Why Painters Should Learn to Draw

Drawing is the Bones of a Painting

Teacher and Student Learning
Teacher and Student Learning. Getty Images

Painters sometimes get a bit nervous about 'the whole drawing thing'. Let's face it, we all love colors, and paint is delicious stuff. You can describe a whole object with just a few deft brushstrokes - who wants to mess about with a pencil for hours? But you'll rarely find an artist who doesn't acknowledge the importance of drawing to their work. The thing is, a preparatory drawing isn't just an outline, any more than a painting is a colored in outline. So let's explore some aspects of drawing for paintings.

Drawing is Seeing and Thinking

Drawing is more about seeing and thinking than it is about marks on the page. Sure, the mark-making part is important, but it all begins in the eyes and the mind. You need to observe and consider your subject, decide on a composition and make visual notes about it. When drawing, the medium almost disappears, becoming an extension of your hand, enabling you describe your subject effortlessly. When your mind is moving fast, exploring ideas or your eyes are traveling across your subject in search of key landmarks, a drawing medium doesn't get in the way.

This type of drawing isn't a finished trompe l'oeil photorealist piece - which is essentially painting in graphite. What we are talking about here is a first connection with the subject. Drawing in which the artist's primary focus is to describe, as briefly and poetically as possible, line, form, and volume. The drawing explores the subject, paying attention to proportion and perspective. The composition may be considered: balance, direction, and energy, and indeed, the artists' thoughts: an interesting detail is noted, an obtrusive detail ignored, concepts explored and tested. The drawing is like a brainstorming session, an interactive dialogue where the problem is laid out and solutions discussed. The painting, by contrast, is often more like a complete poem or a finished novella: the plot or the theme established and followed through to its conclusion. Of course, many paintings are exploratory in nature, but then one might say that the artist is drawing with paint!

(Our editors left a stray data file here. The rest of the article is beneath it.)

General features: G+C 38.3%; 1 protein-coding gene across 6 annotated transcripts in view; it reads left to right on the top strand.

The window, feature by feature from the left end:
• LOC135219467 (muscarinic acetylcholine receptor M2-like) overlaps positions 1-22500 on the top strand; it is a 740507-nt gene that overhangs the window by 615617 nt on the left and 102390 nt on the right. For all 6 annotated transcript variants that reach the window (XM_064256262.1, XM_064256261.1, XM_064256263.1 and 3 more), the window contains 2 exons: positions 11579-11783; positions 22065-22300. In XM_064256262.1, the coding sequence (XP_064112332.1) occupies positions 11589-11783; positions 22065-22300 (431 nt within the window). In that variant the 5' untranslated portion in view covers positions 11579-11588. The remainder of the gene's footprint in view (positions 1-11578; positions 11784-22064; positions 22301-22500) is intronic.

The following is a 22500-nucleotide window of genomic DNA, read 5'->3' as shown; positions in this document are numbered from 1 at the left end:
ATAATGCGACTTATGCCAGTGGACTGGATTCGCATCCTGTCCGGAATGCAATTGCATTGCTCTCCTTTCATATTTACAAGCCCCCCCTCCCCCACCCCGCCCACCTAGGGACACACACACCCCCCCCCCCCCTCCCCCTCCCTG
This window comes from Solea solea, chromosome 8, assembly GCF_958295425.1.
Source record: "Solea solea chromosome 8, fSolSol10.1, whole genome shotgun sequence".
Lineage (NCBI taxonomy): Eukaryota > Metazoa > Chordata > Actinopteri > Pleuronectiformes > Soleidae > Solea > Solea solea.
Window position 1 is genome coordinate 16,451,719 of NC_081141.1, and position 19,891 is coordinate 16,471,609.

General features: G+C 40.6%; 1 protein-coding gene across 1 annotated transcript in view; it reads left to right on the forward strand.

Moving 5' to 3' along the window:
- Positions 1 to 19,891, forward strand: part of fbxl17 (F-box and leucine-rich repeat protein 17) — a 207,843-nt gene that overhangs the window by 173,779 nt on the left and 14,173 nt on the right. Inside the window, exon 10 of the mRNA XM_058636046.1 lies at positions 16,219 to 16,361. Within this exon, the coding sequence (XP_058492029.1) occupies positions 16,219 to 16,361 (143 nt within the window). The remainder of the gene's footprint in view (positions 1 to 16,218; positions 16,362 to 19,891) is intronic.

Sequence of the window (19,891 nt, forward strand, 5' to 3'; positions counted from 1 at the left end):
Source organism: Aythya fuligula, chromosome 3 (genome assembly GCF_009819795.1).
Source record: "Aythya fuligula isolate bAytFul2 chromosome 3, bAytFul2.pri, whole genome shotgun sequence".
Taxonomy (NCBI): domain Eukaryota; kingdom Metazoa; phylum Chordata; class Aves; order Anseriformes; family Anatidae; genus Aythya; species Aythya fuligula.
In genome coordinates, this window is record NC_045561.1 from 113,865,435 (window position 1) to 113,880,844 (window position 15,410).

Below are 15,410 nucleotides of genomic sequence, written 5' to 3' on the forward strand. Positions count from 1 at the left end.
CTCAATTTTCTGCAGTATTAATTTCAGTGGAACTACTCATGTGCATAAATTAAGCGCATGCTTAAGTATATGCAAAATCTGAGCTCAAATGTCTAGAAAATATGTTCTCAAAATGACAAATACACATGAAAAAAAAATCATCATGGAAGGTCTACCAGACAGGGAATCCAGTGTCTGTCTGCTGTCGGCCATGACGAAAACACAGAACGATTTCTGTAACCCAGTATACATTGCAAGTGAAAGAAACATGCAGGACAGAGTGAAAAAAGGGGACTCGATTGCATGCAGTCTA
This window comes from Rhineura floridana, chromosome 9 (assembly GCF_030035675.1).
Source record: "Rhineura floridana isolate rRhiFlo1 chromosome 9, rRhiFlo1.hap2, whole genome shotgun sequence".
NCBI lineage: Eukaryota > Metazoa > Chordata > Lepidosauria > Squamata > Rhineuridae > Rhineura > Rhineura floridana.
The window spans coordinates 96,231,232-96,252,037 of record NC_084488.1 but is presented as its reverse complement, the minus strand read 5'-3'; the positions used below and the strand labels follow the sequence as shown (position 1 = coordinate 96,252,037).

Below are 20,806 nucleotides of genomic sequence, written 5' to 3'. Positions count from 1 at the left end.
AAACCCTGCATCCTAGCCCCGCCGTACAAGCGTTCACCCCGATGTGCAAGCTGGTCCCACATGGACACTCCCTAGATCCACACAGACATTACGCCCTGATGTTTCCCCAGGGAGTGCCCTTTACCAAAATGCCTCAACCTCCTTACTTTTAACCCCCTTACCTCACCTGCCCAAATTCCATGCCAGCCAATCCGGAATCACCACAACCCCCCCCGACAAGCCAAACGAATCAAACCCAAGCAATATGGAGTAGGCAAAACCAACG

Drawing Gives You Scaffolding

Most painters tend to think in broad areas of tone and color: they are looking at large planes that lock together to create a form, beginning with the largest ones and then refining the work towards fine detail. It's a powerful way of working that can create very convincing three-dimensional images even when quite abstracted. However, a drawback of this can be the uncertainty of line and structure: lines happen where two planes meet, and small variations in observation and execution can result in a distorted form. By drawing first, the artist established a scaffolding that the planes of the painted 'building' are built onto. The initial period of focus on structural line and proportion gives the painter confidence to construct their forms with certainty - whether the scaffolding is drawn on the canvas itself or on a preparatory sketch. So not only is the painting more accurate, but also more confident. Beginning with a drawing gives you freedom to explore and loosen up without losing the plot.

Drawing is About Seeing

Yep, I know I said that already. But it's worth repeating. If you're doing any sort of even vaguely realistic work, painting is about seeing, too. Because your representation is only as good as your visual impression of the subject. So really seeing the subject is hugely important. Unless you are sketching in watercolor, painting is generally a great deal slower than drawing, and your materials will be quite expensive. But a pencil and sketch pad is cheap and fast. This allows you to spend a lot of time observing and recording your observations, practicing your hand-eye co-ordination, thinking about the structure, form, and surface of your subject, recording light and shadow.

Drawing is Your Friend

While drawing and painting are unique art forms in their own right, drawing can be a painter's best friend. Many painters regard it as The Enemy, often putting it in the 'too hard' basket thanks to too many frustrating figures drawing classes or failed sketches. It needn't be the case. Throw out all those preconceptions about what drawing should or shouldn't be. You don't need to spend hours slaving over dry pencil drawings when your heart is yearning for the smooth brilliance of pigment and oil. Rather, see the drawing medium - graphite or colored pencil, charcoal or pastel, pen and ink - or even brushed ink - as a tool for exploration and thought that supports and enhances your work.